There is a curious addition to the titles Paul O'Neill can make claim to.
Alongside duties as composer, instrumentalist, producer, engineer and all around rock music entrepreneur — all of which stem from his role as founder of the Trans-Siberian Orchestra — O'Neill can now rightly call himself an outlaw. Such a distinction comes as a result of a youthful transgression that would later trigger the inspiration for The Christmas Attic, the double-platinum 1998 album TSO will bring to gargantuan life on Thursday at Rupp Arena.
"Well, the statute of limitations ran out on this a long time ago, so it's okay to talk about," O'Neill says. "I think the technical term for it is breaking and entering."
As a kid growing up in New York City, O'Neill and several youthful pals were drawn to rows of abandoned buildings. Vacated and boarded, he would venture inside and find little more than a whole lot of empty — that is, until he reached the attic.
"These attics had stuff left from decades, sometimes centuries ago," O'Neill says. "The one I will never forget was like a wonderland for kids. The first thing I saw was a Gramophone. There was all this stuff from the past including this old sea chest. When we opened it, it was filled with letters from the 1850s and 1860s. That day we just sat and read those letters 'til twilight. It was like a time machine. That's where we got the whole idea for The Christmas Attic."
This month marks the first full seasonal run for The Christmas Attic as a concert piece. But that doesn't mean TSO will retreat from its usual performance assault. In addition to the rock opera trapping of strings and guitar will be TSO's equally cherished arsenal of pyrotechnics, lighting effects and general all-out flash.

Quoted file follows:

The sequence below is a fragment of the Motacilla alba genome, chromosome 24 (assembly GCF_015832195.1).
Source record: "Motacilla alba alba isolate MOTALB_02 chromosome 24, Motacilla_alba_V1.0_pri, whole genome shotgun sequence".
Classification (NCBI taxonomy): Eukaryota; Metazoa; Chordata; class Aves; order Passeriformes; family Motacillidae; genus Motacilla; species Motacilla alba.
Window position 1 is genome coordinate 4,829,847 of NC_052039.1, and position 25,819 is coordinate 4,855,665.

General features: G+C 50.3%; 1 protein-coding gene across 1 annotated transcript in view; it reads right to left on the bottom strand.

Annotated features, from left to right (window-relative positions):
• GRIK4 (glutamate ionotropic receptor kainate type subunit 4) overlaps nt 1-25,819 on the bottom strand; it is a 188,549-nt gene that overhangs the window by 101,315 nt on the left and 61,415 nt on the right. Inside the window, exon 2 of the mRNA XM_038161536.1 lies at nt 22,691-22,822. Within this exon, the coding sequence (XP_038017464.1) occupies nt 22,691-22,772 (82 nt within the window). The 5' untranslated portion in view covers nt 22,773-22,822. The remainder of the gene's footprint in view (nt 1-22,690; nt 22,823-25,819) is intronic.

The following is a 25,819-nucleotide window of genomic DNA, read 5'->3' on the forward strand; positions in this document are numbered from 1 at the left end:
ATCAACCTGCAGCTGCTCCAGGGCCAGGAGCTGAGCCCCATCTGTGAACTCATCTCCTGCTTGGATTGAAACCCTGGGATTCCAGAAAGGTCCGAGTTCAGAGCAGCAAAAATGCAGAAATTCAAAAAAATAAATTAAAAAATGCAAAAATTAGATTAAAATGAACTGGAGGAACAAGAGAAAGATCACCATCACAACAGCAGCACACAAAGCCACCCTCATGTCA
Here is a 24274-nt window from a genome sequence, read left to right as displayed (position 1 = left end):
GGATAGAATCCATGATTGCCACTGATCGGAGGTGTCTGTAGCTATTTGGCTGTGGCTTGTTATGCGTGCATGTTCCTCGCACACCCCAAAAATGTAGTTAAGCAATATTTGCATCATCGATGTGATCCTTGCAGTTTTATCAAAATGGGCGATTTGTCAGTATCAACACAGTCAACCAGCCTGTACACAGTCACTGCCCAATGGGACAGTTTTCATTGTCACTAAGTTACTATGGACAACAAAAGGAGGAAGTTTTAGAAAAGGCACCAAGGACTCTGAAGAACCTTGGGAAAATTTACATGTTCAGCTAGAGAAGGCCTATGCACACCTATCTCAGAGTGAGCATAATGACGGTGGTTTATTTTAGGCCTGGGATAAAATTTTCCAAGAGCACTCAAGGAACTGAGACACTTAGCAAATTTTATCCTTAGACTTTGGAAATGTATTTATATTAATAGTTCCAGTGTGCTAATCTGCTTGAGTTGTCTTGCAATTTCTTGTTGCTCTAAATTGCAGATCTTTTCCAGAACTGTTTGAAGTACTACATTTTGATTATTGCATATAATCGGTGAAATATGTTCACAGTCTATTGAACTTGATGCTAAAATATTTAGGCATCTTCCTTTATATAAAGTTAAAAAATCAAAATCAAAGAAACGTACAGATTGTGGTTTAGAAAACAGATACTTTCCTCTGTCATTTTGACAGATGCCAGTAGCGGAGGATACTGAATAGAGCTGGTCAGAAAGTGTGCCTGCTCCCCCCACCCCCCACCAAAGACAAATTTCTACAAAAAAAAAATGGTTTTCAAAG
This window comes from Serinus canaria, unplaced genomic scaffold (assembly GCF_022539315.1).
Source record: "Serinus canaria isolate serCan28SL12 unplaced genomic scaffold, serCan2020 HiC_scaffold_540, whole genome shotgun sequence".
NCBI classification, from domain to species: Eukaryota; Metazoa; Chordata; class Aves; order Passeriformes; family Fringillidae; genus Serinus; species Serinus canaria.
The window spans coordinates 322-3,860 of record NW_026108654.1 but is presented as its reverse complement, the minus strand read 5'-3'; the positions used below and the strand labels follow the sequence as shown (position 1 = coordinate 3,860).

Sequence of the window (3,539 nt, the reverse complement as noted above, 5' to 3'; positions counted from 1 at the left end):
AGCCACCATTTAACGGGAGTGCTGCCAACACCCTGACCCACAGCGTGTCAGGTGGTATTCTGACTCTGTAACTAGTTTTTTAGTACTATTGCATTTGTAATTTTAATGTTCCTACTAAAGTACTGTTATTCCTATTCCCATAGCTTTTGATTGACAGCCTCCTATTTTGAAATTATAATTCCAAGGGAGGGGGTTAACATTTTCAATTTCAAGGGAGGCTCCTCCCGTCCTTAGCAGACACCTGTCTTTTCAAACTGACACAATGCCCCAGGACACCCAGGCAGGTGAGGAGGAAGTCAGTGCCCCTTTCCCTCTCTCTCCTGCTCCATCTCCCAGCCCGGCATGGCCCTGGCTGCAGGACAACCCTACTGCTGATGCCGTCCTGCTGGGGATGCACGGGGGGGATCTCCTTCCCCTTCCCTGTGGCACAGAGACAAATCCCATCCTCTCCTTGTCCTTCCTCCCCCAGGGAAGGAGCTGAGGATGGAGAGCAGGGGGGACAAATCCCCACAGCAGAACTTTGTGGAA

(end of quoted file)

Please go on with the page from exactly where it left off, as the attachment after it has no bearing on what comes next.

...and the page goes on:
The year began with the opportunity to take such grandiosity to a new locale — specifically, a New Year's Eve performance at Brandenburg Gate. But there was a hitch: getting TSO and all of its titanic gear to Berlin after a pair of stateside concerts the night before.
"We had that puddle between us and Germany to deal with called the Atlantic," O'Neill says. "Plus we were flying against the clock. There have been times when I've played in Europe and then in America the next day. But there, every time you crossed a time zone, you would get an hour. It's the exact opposite when you're going the other way. But this was a once-in-a-lifetime opportunity. We had the jets waiting on the tarmac because we only had about two hours of error room. But there was no turbulence, everything worked out perfect and we finished soundcheck with 15 minutes to spare."
The result was a performance where TSO rang in 2014 before a live audience of two million and an estimated television viewership of eight million.
Next up for O'Neill is something perhaps smaller in scale but considerably larger in terms of ambition. With three new non-holiday recording projects in the works, he hopes to take TSO to Broadway and redefine the role of rock music in contemporary theatre.
"The idea of arena rock theatre is something we have developed quite nicely," O'Neill says. "But I've also wanted to take on Broadway.
"I love Broadway. But the problem is it is so stuck in the past. So I would like to take some of the special effects from the world of rock 'n' roll, the quality of musicianship from rock 'n' roll, but also the coherent storytelling aspect from Broadway and combine that so maybe in the next couple of years we will have our first Broadway production."
And the cost? If there is anything more overblown than ticket prices to an arena rock show, it's the ticket prices of most Broadway productions.
"We're working on that aspect right now because getting the show written and put out there is only half the battle. It still has to be affordable for everyone. But it can be done. We are a perfect example. TSO keeps its ticket prices between $25 and $70 and we have one of the most expensive productions in the world. We've done that for 16 years, so it can be done. There has to be a way to do that for Broadway, too."